In May 2018, WFW awarded its largest grant to date: $450,000 over three years to Buncombe Partners in Prevention, a collaborative involving Helpmate, Mountain Child Advocacy Center, Our VOICE and Pisgah Legal Services. The goal of the prevention project is to promote healthy relationships where people live, learn, work, play and worship, ultimately reducing the perpetration of sexual violence, intimate partner violence and child abuse in Buncombe County. Two years into the project, the Partners have made great strides in creating a safer, healthier, and stronger community.
With the goal of producing year-over-year comparative data to allow Buncombe County to track changes in community norms about violence, the Partners worked with Dr. Lyndi Hewitt, Associate Professor of Sociology at UNC Asheville, to develop a Community Attitudes Toward Violence survey. Responses collected thus far have shown wide variances in attitudes towards whether abusers have choice in their actions, the impact of mental illness on perpetration, and legal requirements for child abuse reporting. Gathering this information prompted the Partners to develop a fact sheet for community members who complete the survey to educate them about the prevalence of intimate partner violence, sexual violence, and child maltreatment. Additionally, survey results will be sorted by zip code in order to target specific prevention programming in areas of high need.
While the breadth of their prevention programming has been impressive - as of June 2020, the Partners have provided educational programming to over 36,000 individuals - the depth of their learning may be what is most inspiring. They have heard from marginalized people, particularly people of color, about the need to learn more about the specific needs, challenges and assets in communities before fully implementing programming there. After awarding three prevention mini grants in 2019, in 2020 the Partners used the mini grant funds for two Community Advisors, individuals living and working in marginalized communities. Communities of color and other marginalized groups experience violence at disproportionately higher rates and are simultaneously less likely to access traditional helping services. The goal is for the Advisors to help the Partners tie into the informal networks that already exist in communities and bolster those networks with bridges to traditional resources and access to evidence-based information. The Advisors are Michael Hayes with the Umoja Health, Wellness, and Justice Collective and Mikaila Mills with the Intellectual and Developmental Disabilities Advocacy Coalition.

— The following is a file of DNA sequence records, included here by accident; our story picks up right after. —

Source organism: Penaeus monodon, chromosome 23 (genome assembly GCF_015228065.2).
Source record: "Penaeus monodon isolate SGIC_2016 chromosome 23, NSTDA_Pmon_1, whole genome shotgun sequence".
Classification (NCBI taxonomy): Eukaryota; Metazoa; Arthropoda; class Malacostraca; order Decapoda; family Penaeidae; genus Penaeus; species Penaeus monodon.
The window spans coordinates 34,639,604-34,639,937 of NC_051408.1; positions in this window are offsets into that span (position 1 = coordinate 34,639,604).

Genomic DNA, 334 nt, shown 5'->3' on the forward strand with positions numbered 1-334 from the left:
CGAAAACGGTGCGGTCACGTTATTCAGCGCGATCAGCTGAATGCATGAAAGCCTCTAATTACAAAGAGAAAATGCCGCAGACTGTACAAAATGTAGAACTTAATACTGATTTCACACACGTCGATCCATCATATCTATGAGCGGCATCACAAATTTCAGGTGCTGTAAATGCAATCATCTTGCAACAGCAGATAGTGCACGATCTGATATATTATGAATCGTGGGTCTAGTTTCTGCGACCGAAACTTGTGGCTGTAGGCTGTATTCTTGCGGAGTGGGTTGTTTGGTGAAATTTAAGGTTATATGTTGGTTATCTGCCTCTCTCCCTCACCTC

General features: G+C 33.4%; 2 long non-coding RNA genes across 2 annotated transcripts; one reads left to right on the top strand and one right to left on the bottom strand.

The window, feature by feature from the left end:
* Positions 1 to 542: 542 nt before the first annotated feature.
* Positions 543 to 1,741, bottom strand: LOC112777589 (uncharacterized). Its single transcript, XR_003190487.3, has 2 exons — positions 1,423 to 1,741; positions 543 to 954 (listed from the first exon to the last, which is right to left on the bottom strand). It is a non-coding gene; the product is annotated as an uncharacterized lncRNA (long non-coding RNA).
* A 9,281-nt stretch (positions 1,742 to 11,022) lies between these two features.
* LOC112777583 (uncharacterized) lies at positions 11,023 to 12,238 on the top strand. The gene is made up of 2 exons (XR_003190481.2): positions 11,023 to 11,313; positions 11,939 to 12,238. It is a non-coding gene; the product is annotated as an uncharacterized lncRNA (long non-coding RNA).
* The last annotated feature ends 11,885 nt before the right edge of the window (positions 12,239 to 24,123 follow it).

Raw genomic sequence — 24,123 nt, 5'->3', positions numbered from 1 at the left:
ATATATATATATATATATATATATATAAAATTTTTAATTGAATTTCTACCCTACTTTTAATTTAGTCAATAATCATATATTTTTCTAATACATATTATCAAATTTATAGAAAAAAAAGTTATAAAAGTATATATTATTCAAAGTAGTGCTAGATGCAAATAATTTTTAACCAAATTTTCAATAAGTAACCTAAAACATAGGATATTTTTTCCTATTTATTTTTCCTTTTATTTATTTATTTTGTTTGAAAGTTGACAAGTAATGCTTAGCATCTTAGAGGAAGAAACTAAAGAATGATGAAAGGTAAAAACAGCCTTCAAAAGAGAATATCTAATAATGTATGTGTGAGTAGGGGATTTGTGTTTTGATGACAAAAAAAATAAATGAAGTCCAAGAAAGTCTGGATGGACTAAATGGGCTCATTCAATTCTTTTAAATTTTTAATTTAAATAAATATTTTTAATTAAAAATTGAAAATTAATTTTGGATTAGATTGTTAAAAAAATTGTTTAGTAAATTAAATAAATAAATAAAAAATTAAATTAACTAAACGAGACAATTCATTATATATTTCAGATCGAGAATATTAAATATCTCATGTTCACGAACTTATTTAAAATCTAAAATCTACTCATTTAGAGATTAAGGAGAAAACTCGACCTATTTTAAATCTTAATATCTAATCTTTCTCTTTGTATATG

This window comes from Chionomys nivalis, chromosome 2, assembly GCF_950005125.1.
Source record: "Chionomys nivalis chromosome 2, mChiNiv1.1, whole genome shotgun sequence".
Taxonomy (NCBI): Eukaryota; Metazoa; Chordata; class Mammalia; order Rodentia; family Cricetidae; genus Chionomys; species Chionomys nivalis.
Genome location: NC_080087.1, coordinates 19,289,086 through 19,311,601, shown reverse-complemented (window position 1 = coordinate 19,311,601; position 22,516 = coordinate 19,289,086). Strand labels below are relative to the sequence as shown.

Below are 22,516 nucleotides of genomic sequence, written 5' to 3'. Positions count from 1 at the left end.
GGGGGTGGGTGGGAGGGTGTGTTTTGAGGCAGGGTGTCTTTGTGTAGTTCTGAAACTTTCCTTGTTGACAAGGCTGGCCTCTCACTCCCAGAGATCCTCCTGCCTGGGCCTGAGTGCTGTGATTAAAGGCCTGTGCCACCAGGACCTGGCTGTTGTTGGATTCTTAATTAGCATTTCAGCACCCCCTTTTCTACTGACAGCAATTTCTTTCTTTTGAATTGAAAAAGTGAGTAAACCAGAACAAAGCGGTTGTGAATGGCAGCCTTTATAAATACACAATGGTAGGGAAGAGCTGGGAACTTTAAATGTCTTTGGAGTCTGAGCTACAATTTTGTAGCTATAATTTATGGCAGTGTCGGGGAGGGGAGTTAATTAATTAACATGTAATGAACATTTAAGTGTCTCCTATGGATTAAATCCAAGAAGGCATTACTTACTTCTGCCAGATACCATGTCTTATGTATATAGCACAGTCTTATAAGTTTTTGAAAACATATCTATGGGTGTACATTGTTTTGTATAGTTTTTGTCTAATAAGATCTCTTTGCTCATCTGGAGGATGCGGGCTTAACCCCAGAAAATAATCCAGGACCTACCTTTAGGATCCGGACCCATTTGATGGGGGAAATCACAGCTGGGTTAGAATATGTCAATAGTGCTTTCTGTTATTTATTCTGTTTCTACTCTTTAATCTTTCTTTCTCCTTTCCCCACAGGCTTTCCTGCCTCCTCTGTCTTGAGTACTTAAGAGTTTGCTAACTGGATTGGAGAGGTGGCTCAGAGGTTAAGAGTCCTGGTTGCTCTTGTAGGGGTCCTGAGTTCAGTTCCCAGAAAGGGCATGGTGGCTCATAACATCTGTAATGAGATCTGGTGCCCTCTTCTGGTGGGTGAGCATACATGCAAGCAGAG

Progress has also been made on a best practices tool for employers and schools focused on improving employee and student skills for building healthy relationships and effectively managing conflict. The Partners have worked with the HR Department from the City of Asheville, Asheville City and Buncombe County Schools, with multiple local bars and restaurants on anti-harassment policies, with salons, and with Mars Hill University, Warren Wilson College and UNC Asheville on bystander intervention programs. Additionally, the Partners are working to strengthen Bar Outreach by making it an evidence-based program. Part of this process includes creating hotspot maps that identify drug facilitated sexual assault reports in the county.
Advocacy is an important tool for the Partners as laws and policies at the federal, state and local level impact the acceptance and prevalence of family violence. Each year during the grant period, Pisgah Legal Services produces a white paper identifying and advocating for policy and legislative changes that impact the prevalence of violence on our area. This research and the outlined advocacy strategies guide the Partners and community members in their prevention efforts.
The Partners acknowledge that while direct service and intervention work can be measured in years, prevention work is measured by generations. They are committed to a sustained effort toward the reduction of sexual and intimate partner violence and child abuse in Buncombe County.